In mid-December, the Securities and Exchange Commission (SEC) filed a motion against Alternative Energy Holdings, Inc. (AEHI). The motion alleged that the company was engaged in fraudulently raising funds for a $10 billion nuclear energy project. As part of the filing, trading in AEHI was halted for two weeks. At the time of the filing, AEHI was trading for 58 cents per share. When trading was restored on December 28, the market price had fallen to 8 cents per share, a drop of more than 85%.
On January 14, 2010, Don Gillispie, the founder and CEO of AEHI, filed papers with the SEC to respond to the allegations included in the complaint. You can find the filing at Nuclear Townhall at an article titled AEHI COUNTER-ATTACKS SEC FRAUD ALLEGATIONS.
This story is one that captures my personal interest for a variety of reasons. As some of you know, I am the founder of a tiny little company that once aimed high – we thought we had a shot at designing and building relatively small nuclear power plants. Along with various other participants over the years, I spent many hours over about a decade and a half talking to potential investors and sharing our story. Our efforts were not successful, but the experience gave me some understanding for the process of building something big after starting from little more than a good idea.
In my opinion, the ideas that AEHI has been promoting are good ones. They have been working to find an accommodating area with lots of land, decent water rights, and a knowledgable nuclear work force and to do the groundwork required to get permission to build a nuclear power facility on that site. Achieving that goal would fundamentally change the value of the land and attract additional capital.
In some ways, AEHI’s dream is the nuclear energy equivalent of building out the infrastructure for something as ambitious as searching the internet using left over computers and a college campus network. Most people would call such a dream impossible – except those guys named Sergi and Larry who actually accomplished the feat.
Who knows if the company will be successful, but the story was compelling enough for me to take a small portion of my savings and invest. One of the things that made the investment interesting for me was the fact that AEHI was not at all shy about telling the world how it was doing – the company issued several press releases each week. Not surprisingly, the company also attracted some highly motivated opposition. It was frequently attacked by both organized anti-nuclear groups and by admitted short sellers who were financially motivated to force the company’s stock to fall.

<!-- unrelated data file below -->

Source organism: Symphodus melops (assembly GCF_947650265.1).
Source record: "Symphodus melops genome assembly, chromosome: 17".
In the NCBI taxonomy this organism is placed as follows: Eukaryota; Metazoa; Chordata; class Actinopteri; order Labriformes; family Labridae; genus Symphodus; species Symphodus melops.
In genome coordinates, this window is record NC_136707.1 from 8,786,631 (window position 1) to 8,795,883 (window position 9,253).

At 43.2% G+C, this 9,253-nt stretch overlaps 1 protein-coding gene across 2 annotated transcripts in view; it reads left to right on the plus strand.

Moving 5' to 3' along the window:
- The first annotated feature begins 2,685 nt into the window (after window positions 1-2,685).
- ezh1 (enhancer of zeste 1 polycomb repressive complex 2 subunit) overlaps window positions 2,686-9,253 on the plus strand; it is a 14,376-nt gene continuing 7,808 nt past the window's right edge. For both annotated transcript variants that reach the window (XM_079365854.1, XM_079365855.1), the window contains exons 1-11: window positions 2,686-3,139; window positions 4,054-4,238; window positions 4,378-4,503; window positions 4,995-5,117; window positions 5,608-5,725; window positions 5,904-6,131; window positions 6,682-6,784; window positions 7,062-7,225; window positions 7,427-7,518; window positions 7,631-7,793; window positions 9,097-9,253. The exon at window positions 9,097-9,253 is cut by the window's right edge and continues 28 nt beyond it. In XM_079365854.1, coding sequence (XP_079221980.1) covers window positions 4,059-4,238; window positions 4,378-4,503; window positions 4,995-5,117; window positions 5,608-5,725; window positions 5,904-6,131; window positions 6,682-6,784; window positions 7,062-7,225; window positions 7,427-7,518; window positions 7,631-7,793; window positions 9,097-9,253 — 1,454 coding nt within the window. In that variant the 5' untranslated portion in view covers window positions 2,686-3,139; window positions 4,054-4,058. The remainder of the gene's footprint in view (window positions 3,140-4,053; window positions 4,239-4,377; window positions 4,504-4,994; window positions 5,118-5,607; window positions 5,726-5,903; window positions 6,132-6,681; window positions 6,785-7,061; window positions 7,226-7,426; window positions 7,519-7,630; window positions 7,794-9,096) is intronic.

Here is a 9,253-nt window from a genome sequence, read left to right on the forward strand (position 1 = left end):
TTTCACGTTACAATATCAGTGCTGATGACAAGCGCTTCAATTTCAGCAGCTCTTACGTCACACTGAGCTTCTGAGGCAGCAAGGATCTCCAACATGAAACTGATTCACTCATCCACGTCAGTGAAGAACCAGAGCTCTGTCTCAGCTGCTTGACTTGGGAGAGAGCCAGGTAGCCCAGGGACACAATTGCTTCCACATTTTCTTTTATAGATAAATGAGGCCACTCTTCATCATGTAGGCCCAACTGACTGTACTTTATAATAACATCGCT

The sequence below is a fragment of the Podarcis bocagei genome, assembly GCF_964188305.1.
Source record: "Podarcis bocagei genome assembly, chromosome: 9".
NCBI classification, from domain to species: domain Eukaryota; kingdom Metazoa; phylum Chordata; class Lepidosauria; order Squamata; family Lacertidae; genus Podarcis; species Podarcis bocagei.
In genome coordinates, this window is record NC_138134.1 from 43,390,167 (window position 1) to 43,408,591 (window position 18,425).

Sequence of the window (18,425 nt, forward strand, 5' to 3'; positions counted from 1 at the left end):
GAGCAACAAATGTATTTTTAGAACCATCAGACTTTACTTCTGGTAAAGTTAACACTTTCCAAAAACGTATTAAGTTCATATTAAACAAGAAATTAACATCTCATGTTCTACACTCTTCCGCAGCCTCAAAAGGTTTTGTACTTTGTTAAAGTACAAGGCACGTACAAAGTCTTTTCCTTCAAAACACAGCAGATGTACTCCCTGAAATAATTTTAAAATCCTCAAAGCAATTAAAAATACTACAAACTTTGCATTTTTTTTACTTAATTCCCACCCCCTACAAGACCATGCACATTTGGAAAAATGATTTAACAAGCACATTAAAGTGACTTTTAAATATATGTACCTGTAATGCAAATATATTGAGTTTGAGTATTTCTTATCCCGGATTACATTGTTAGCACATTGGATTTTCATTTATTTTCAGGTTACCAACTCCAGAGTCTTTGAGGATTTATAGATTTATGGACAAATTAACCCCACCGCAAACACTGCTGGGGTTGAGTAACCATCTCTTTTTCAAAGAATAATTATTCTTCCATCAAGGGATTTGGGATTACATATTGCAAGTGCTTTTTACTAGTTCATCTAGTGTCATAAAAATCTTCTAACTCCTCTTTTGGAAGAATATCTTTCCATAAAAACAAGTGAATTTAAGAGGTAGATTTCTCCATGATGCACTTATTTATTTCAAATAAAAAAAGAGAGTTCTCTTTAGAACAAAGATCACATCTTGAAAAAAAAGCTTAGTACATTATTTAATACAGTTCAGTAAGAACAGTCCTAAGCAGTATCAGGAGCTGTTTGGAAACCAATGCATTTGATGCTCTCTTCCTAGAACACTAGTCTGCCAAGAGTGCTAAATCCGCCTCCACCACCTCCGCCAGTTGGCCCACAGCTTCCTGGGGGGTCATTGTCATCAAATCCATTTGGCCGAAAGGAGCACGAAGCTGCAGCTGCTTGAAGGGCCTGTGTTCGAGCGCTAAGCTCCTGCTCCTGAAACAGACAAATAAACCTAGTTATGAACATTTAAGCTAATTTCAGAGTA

Even strong nuclear advocates implied that AEHI was engaging in an activity that was bound to fail; Dan Yurman, one of my good friends in the pro-nuclear blogging world, wrote a piece that applied former NRC Chairman Dale Klein’s warning that the nuclear industry was “no place for amateurs” to Gillispie and AEHI. Dan may well be right, and as a former Idaho resident he may have more personal insight than I, but it sure seems to me that the folks involved in AEHI are not amateurs and fully recognized that they were undertaking a difficult process.
Fortunately for me, less than 1 month BEFORE the SEC took their action to accuse the company founders of fraud because they had not yet succeeded in what they fully disclosed to all investors was a multi-year, phased program, my wife and I purchased a home. That event encouraged me to liquidate some stocks, including a significant portion of my AEHI holdings, so my financial hit from the government’s action was not as sharp as it could have been.
I can only imagine how AEHI’s employees and suppliers must feel – according to the filing that I just read, the company has been unable to pay any of its bills since December 14. In contrast, those short sellers are now wealthy; there is nothing quite as rewarding as selling short when the price of the stock that you shorted falls by 85% in a two week period.
My advice to you this morning is to take some time to go and read Don Gillispie’s sworn deposition telling his side of the story.
ABC News/Money (January 17, 2011) Nuke Company Execs Fights Back in Federal Court
KTVB.com (Idaho News & Weather) (January 15, 2011) Nuclear power company fights SEC fraud accusations (With embedded video)
Roanoke Times (January 16, 2011) Alternate Energy Holdings Inc. CEO prepares for court fight against SEC